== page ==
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The Employee Ownership Report

NewsletterConcisely written for leaders in employee ownership companies and for service providers in the field, the NCEO's bimonthly newsletter, the Employee Ownership Report, is the most efficient way to stay informed about legal issues, current events, best practices, breaking research, management approaches, and communications ideas for employee ownership companies.

Available exclusively to NCEO members, the Employee Ownership Report is delivered in hard copy and all issues back to 1997 are available in the members-only area of the Web site.

Nonmembers are invited to read the sample article below from the current issue of the newsletter. Every time a new issue appears, the sample article on this page will be replaced by one from the new issue. Join online for only $90 to receive the Employee Ownership Report and all our other membership benefits.

Read a sample issue of the entire newsletter (September-October 2015).

Sample Article from the January-February 2017 Issue:

Can ESOP Participants Say No to a Takeover Offer?

If an ESOP company receives an offer to purchase substantially all its assets or stock and the directors are in favor of accepting the offer, then the ESOP trustee is required under ERISA to exercise its fiduciary duty in deciding whether to vote the ESOP shares in favor of or against the proposed transaction. In certain circumstances, ESOP participants have a right to vote on the transaction. Can they vote "no" and force the trustee to vote "no" as well? Under current law and practice, the answer is unclear.

Do Trustees Need to Follow the Participants' Vote?

The answer depends on the circumstances. If there are unallocated shares, the trustee will vote those shares. If the plan document requires mirror voting of unallocated shares based on participants' votes of allocated shares, the trustee does not necessarily have to follow this direction. Even if the ESOP participants are allowed to vote a controlling number of shares on a proposed offer, the trustee may need to override the participants' vote if the trustee believes it would be a breach of fiduciary duty under ERISA to follow the participants' vote. That could happen, for instance, if the participants voted "no" on an offer with a very large premium from a buyer that would lay off employees, relocate operations, or offer continued employment but for lower compensation. Employees could be put in the difficult situation of losing their jobs or working for less pay, in return for a relatively small amount of money for their stock.

In Herman v. NationsBank of Georgia, N.A., a case concerning a hostile takeover bid for Polaroid, the Department of Labor took the position that the ESOP trustee must essentially ignore participant directions if it concludes that the offer would substantially increase the value of plan assets. In a 1995 letter to the AFL-CIO, Olena Berg, the Assistant Secretary of Labor at the time, said that trustees cannot "automatically assume that following plan provisions [providing for participant voting] in every case will come out with a result that is prudent under ERISA." But in those cases where a trustee does not follow the participants' vote, the trustee needs to show in writing why it followed its own course. Trustees ordinarily should give deference to the participants' vote, but can still override it if the trustee believes the participants' decision is inconsistent with ERISA requirements. This effectively expands the range of acceptable offers. Some offers that the trustee normally might accept could be rejected, but higher offers could not be rejected if doing so would be a breach of fiduciary duty. In the absence of clear guidance, however, trustees may be more likely to err on the side of caution.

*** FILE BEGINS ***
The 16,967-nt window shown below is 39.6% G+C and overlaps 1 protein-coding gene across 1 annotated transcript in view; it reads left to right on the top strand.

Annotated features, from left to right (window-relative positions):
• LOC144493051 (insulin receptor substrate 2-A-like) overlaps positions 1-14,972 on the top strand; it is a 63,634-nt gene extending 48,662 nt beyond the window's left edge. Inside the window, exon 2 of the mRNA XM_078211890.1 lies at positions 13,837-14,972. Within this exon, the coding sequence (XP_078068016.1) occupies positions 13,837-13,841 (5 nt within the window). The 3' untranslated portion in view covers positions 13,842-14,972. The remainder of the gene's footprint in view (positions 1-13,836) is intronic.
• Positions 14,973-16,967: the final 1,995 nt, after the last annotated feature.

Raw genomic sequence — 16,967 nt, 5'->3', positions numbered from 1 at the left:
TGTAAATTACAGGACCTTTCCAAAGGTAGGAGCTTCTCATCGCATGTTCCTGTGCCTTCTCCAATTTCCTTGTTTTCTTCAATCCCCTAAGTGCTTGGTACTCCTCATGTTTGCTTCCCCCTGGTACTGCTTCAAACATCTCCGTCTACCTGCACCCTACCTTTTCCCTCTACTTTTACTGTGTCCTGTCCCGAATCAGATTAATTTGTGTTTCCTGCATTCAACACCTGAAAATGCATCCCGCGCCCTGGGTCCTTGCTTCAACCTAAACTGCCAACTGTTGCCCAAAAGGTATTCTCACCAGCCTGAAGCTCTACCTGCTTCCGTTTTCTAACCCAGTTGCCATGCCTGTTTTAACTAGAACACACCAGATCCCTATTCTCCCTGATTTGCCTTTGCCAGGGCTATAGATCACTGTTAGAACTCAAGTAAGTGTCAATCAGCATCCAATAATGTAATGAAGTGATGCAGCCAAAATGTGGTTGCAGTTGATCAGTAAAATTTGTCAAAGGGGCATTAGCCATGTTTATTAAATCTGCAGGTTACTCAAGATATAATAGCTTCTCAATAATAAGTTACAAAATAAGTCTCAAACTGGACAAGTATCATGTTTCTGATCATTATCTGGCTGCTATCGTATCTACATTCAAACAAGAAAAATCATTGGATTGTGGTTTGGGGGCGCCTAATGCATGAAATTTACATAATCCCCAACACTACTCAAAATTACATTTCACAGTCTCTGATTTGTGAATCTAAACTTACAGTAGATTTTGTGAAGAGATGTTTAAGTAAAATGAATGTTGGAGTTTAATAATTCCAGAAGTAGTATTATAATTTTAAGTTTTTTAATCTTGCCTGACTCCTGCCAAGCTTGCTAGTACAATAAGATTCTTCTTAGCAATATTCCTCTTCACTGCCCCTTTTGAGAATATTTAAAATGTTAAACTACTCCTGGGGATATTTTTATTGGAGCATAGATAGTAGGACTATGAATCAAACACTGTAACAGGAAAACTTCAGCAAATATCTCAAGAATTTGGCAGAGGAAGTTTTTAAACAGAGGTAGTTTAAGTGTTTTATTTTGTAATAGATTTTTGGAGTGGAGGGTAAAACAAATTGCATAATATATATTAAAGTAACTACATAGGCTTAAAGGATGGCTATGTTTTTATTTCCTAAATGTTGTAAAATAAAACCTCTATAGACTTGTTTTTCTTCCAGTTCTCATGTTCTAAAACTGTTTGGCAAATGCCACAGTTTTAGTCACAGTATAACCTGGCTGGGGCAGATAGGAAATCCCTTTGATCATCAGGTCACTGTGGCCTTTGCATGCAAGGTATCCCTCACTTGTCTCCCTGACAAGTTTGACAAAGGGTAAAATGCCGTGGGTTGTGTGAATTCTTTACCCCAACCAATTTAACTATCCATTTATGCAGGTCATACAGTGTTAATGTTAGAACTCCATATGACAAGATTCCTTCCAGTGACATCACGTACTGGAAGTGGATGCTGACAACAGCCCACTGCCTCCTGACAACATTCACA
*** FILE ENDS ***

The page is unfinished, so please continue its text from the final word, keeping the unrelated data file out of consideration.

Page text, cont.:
Providing the Vote

If the offer is structured as an asset purchase, the law entitles ESOP participants to pass-through voting. If the offer is to purchase stock, however, pass-through is not required by ERISA, but a company can choose to include pass-through voting in its plan documents. If a company does so, participants must be given adequate disclosure materials to make their choice. The trustee (not the company) should hire an advisory firm to prepare detailed material on the offer, explaining the risks and considerations in language ordinary participants can understand. Company management needs to be exceptionally cautious to play a neutral role in this process. Management should, however, make sure that employees understand how ERISA works in acquisitions, ideally by bringing in an independent third party. Acquirers need to be told in advance, in detail, what this process will involve and how much it might cost in dollars and time.

Employee Voting Still Makes a Difference

Requiring a pass-through vote by ESOP participants may, in itself, discourage potential buyers who are not comfortable with the prospect of going through a long, expensive process of making an offer in the face of an uncertain election. Even the possibility of a "no" vote could be perceived by a potential buyer as making the acquisition of an ESOP company more expensive than a company without an ESOP.

Should You Allow Employees to Vote?

Most ESOPs do not provide more than the mandatory minimum voting rights on acquisition offers, presumably because management and boards want to have more control over that decision. In practice, however, we know of only a few cases where employees and management have gone different ways on a vote, and these cases sometimes presented unusual scenarios, such as feuding family members serving on boards and ESOP trust committees.

The NCEO thanks Theodore Becker of Drinker Biddle & Reath LLP for his input on this article. Any conclusions and errors are the NCEO's, not his.